|Fulfillment@Work: LEARN FROM REJECTION
April 20, 2003
Welcome to the Fulfillment@Work Newsletter
Published by Joel Garfinkle, Dream Job Coaching
1. Ten Ways To Learn From Rejection
2. What my clients say
3. Website LINK EXCHANGE program!
10 Ways to Learn from Rejection
- Use rejection as a stepping-stone to a successful job search.
We all experience rejection. It's our reaction to our failures that distinguishes the people who get the job they want.
- Rejection is a short-term setback.
Realize that rejection is not a permanent condition, but a short-term setback. Rejections are temporary, but landing your job will be permanent.
- Rejection is only as big as you make it.
Don't take rejection personally. It probably has nothing to do with you. Most likely it's the job that was a poor fit or ill timing, and not a reflection of you as a person.
- Accept the reality that rejections are part of the job search.
There are always rejections when you are going after a job. Otherwise there would be hundreds of people serving in the same position. Someone has to hear, "Sorry, we can't hire you at this time." When your pursuit is a job, you will go through more rejection as part of defining and exploring your ideal career.
- Focus on the progress of your job search.
Celebrate the positive things you've learned about yourself in the process. Every time you practice your spiel about what an accomplished candidate you are, it sinks in deeper that you are pretty terrific. Practice breeds confidence.
- Accept responsibility for your part in the rejection.
Don't beat yourself up, but ask yourself the following questions -- How can I improve upon this opportunity next time? How did my behavior affect my potential employers decision? What did I contribute to this situation?
- The bigger the rejection, the closer you are to finding the exact job.
The information you get in the rejection of a job that is important to you yields the key to success. Look closer to see what you need to change or adjust to find your ideal career.
- Use the information you gain from your rejections.
Integrate this into your job search. Information without implementation is useless. Rejection can be a learning opportunity. Discharge the disappointment and pain. Implement your newfound insights into your job search.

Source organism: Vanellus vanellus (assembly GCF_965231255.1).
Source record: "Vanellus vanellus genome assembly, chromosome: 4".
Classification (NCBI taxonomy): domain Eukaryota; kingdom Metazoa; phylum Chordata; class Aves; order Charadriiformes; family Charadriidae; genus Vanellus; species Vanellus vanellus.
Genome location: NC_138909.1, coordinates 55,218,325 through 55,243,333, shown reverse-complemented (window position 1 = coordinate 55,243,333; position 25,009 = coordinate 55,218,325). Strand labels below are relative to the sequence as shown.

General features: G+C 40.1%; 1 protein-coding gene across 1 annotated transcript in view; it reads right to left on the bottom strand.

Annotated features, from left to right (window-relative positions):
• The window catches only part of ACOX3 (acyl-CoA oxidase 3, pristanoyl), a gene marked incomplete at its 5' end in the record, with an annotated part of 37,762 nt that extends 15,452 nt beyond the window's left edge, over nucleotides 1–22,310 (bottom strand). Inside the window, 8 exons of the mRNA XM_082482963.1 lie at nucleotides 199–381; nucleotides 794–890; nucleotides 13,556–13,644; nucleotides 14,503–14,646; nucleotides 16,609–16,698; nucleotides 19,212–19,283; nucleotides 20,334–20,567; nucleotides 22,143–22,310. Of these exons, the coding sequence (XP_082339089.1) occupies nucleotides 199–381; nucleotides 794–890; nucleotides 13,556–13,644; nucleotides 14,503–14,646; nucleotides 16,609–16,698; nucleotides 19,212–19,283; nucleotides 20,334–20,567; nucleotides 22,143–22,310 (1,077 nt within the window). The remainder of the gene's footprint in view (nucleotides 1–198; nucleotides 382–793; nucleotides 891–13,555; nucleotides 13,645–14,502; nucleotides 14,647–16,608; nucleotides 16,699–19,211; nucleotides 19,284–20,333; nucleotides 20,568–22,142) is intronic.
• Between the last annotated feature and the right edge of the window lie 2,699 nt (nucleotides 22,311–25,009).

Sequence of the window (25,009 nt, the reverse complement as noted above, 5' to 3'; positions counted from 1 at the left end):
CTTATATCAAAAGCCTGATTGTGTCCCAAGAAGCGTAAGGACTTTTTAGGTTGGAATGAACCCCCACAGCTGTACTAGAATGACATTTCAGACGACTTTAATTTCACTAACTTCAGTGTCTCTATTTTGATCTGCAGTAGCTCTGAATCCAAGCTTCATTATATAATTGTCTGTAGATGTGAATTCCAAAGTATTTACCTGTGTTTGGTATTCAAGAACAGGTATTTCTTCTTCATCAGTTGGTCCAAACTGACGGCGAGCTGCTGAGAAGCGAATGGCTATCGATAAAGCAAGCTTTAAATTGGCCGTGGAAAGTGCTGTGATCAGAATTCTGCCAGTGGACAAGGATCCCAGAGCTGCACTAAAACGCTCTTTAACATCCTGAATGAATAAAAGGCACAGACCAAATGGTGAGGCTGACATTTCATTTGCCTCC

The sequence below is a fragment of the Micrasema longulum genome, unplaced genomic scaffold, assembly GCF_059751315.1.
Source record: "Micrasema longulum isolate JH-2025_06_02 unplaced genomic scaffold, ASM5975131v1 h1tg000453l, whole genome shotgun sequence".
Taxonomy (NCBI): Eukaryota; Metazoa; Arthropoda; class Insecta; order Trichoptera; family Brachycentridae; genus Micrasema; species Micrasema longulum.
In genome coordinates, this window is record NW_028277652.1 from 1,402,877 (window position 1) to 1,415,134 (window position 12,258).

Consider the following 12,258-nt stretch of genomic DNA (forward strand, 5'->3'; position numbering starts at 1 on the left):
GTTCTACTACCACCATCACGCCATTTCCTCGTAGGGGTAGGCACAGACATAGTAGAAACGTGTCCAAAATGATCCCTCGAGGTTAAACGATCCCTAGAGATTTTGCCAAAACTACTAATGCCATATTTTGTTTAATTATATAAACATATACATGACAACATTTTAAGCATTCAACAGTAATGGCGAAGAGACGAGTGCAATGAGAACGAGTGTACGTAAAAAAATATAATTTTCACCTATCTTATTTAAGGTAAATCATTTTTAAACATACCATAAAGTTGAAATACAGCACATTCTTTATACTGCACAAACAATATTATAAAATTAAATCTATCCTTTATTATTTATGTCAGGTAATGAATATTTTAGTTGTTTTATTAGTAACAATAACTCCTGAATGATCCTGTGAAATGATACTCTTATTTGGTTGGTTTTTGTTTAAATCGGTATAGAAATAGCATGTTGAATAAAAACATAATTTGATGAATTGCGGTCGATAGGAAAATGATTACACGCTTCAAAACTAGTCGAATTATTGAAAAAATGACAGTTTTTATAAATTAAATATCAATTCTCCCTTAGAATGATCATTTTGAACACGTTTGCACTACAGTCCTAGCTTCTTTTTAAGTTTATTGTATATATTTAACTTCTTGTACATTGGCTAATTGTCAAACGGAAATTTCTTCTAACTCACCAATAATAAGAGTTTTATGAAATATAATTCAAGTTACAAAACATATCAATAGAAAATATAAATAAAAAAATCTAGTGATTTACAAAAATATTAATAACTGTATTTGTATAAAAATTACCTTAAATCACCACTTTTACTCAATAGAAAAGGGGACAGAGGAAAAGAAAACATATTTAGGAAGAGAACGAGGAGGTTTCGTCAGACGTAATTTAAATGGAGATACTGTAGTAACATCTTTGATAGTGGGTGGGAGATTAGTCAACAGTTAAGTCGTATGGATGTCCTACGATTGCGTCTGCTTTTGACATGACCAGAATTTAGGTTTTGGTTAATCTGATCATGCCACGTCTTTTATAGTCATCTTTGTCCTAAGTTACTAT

- Try to see the rejection from an objective point of view.
How do you figure the interviewer came to the decision to pass you over for this position? If you can put yourself in his shoes, you may see things that can help you in future interviews.
- Use the power of positive pressure.
None of us is immune to adversity. In fact, believe it or not, we actually thrive on it. Notice that none of the super heroes are great until they are pressured to save the world. The rest of the time they are dweeby alter egos. Pressure drives them to greatness. The difference between a lump of coal and a diamond is the pressure applied.
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~ Joel Garfinkle
Dream Job Coaching:
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Quotes of the week
"If you stay committed, your dreams can come true. I left home at 17 and had nothing but rejections for 25 years. I wrote more than 20 screenplays, but I never gave up."
~ Michael Blake, (Dances With Wolves Screenplay, Best Picture Oscar)
"When love and skill work together, expect a masterpiece."
~ John Ruskin
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Coaching Client - Words Of Wisdom
I'm 34 years old and I have just been laid off. I need to find a job immediately because I need the financial income to support my family.
~ Client #1
After 10 years of working in jobs I've just sort of "fallen into", I've decided to work on choosing a career myself rather than having it choose me. I have left my job and I am looking to define the type of work I want to do.
~ Client #2
Website LINK EXCHANGE program!
Would you like to exchange website links with Dream Job Coaching? Just visit our link exchange page.
Joel Garfinkle is available for coaching. Send him an email at firstname.lastname@example.org or call (510) 339-3201.
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